New Restrictions on Systemwide Upgrades Would Kill Top Tier AAdvantage Status

JonNYC tweets about American considering a change to their systemwide upgrades that are provided to Executive Platinum and ConciergeKey members: that they would only be usable by the member themselves (and presumably other passengers on the same reservation) and could no longer be gifted to family or friends.

Is American Ending the Ability to Gift Systemwide Upgrades?

Jon doesn’t write about such things just to stir the pot, he’s clearly been told this is an idea on the table. One Mile at a Time says American has “no plans to change their systemwide upgrade policy.” Although that’s not inconsistent with considering such a change going forward (having no plans is not the same thing as won’t solidify plans).

In fact, he’s confident enough that it’s an idea on the table he suggests writing to American to let them know your feelings about it.

Gifting Upgrades Isn’t Why Upgrades are Hard to Get

Obviously the biggest issue for people with confirmable upgrades is being able to use those upgrades. If American made this change they would tell you it’s in order to make the upgrades easier to use. And a limited number of upgrades would go to top tier elites themselves rather than the friends of other top elites.

However it’s disingenuous in the extreme to suggest the challenge in using these upgrades has anything to do with too much demand. In 2016 they cut the number of systemwide upgrades they give at 100,000 miles in half from 8 to 4. Fewer systemwide upgrades in circulation didn’t make upgrades easier to get because upgrade inventory has gotten far less generous.

The challenge using these upgrades has nothing to do with the number of upgrades available and everything to do with offering fewer premium seats on the fleet, and refusing to allow those seats to be taken by confirmable upgrades.

Suggesting the issue is too much competition from other elites — putting member vs. member rather than member vs. stingy revenue management — would be scapegoating in the extreme.

Also fighting back against the narrative that this is about making sure that Executive Platinums and ConciergeKey members themselves get upgraded and not friends and family of other top elites is the fact that they just increased the upgrade priority of companions.

The truth is it’s all about breakage, making upgrades cheaper to offer because more of them would go unused if they cannot be given away. And by the way they’d be taking away benefits and scaling back costs at the same time they are requiring more revenue from a customer to earn these in the first place.

Gifting Upgrades is Important for Customer Loyalty

Eliminating the transferability of upgrades focuses too heavily on the spreadsheets and misses the loyalty drivers of the program. Currently if you can’t use them yourself you can at least give them away. If you fly exclusively domestically you can still give them away.

Most importantly giving your loved ones a better experience is often more important than having that experience yourself. Hyatt has their ‘Guest of Honor’ benefit where a top elite gifting an award night also gifts their status for the stay and I don’t understand why the importance of this isn’t better understood.

You spend your travel year with a brand, you’re the best ambassador possible for the brand, you want the people who matter most to you t have the same experience that you do. You want to be their travel hero. Flying business class is nice. Being able to give that to a best friend, or a child, or sibling is even more important because it reaffirms the value of your loyalty in a meaningful social context.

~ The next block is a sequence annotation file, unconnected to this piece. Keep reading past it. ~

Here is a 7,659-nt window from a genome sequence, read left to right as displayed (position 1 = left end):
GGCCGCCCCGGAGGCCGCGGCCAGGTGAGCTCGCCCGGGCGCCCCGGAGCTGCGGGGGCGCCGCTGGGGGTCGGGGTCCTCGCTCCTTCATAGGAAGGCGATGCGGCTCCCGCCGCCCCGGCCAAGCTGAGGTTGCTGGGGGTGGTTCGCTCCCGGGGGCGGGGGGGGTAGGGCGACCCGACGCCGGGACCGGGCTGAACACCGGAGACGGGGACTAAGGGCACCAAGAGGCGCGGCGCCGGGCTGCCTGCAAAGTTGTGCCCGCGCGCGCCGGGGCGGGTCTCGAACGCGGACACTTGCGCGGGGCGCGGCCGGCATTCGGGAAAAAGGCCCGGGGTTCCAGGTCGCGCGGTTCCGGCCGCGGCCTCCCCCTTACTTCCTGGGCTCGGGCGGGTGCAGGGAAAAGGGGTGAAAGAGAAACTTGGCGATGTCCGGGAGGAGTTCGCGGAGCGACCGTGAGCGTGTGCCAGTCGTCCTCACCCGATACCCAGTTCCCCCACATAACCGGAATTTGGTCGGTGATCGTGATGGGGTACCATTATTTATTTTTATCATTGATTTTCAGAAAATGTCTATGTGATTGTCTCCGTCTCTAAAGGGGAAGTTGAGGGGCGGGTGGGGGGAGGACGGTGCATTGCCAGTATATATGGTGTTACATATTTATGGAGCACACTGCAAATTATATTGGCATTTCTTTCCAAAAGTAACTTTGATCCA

Systemwide upgrades are the most valuable benefit of 100,000 mile elite status. For me, though, most of my paid travel is domestic since most of my work travel is domestic. When I travel internationally I use miles. And I’m certainly not going to risk traveling internationally on American Airlines in coach with their 10-abreast seating on Boeing 777s and 9-across seats on 787s. So I’m not going to buy coach and waitlist for an upgrade. As a result I wind up giving away my systemwide upgrades.

If I can no longer do this, the most valuable Executive Platinum perk will have zero value to me whatsoever.

About Gary Leff

Gary Leff is one of the foremost experts in the field of miles, points, and frequent business travel - a topic he has covered since 2002. Co-founder of frequent flyer community, emcee of the Freddie Awards, and named one of the "World's Top Travel Experts" by Conde' Nast Traveler (2010-Present) Gary has been a guest on most major news media, profiled in several top print publications, and published broadly on the topic of consumer loyalty. More About Gary »

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  1. @gary – If you haven’t noticed over the past years that AA is not concerned about customer loyalty then you’ve completely missed the boat. This change to upgrades shouldn’t come as a surprise, it’s just one more degradation of service in a long line of them…

  2. AA wants to be a lcc domestically and hasn’t quite figured out what they want to be Internationally.

    AA considers their loyalty program a burden and they are trying to reduce it with small cuts and incisions. It is all about increasing AA’s opportunities access people’s wallets.

  3. This is the AA zeitgeist.

    As somebody who will never be gullible enough to be an AA high Elite again, this will benefit me by making it easier to score an empty J award seat or mileage/fees upgrade, at the expense of AA’s better and more loyal customers. Works for me, but the fact that AA thinks this sort of thing works for them is beyond me and is the sort of reason why they’ve lost so much business from me.

  4. I applaud this and other VFTW posts in taking AA to task and agree with the comments critical of AA. But I would just add that this is the price of oligopoly. AA simply doesn’t need to compete in the way that many businesses in other industries do. Like others, I’ve drastically cut back flying on AA, especially never flying it on international business class trips. But it simply doesn’t matter for such a protected airline in such a protected industry.

  5. How is it that a business buys another business, then tries its hardest to drive customers and revenue AWAY from the combined entity?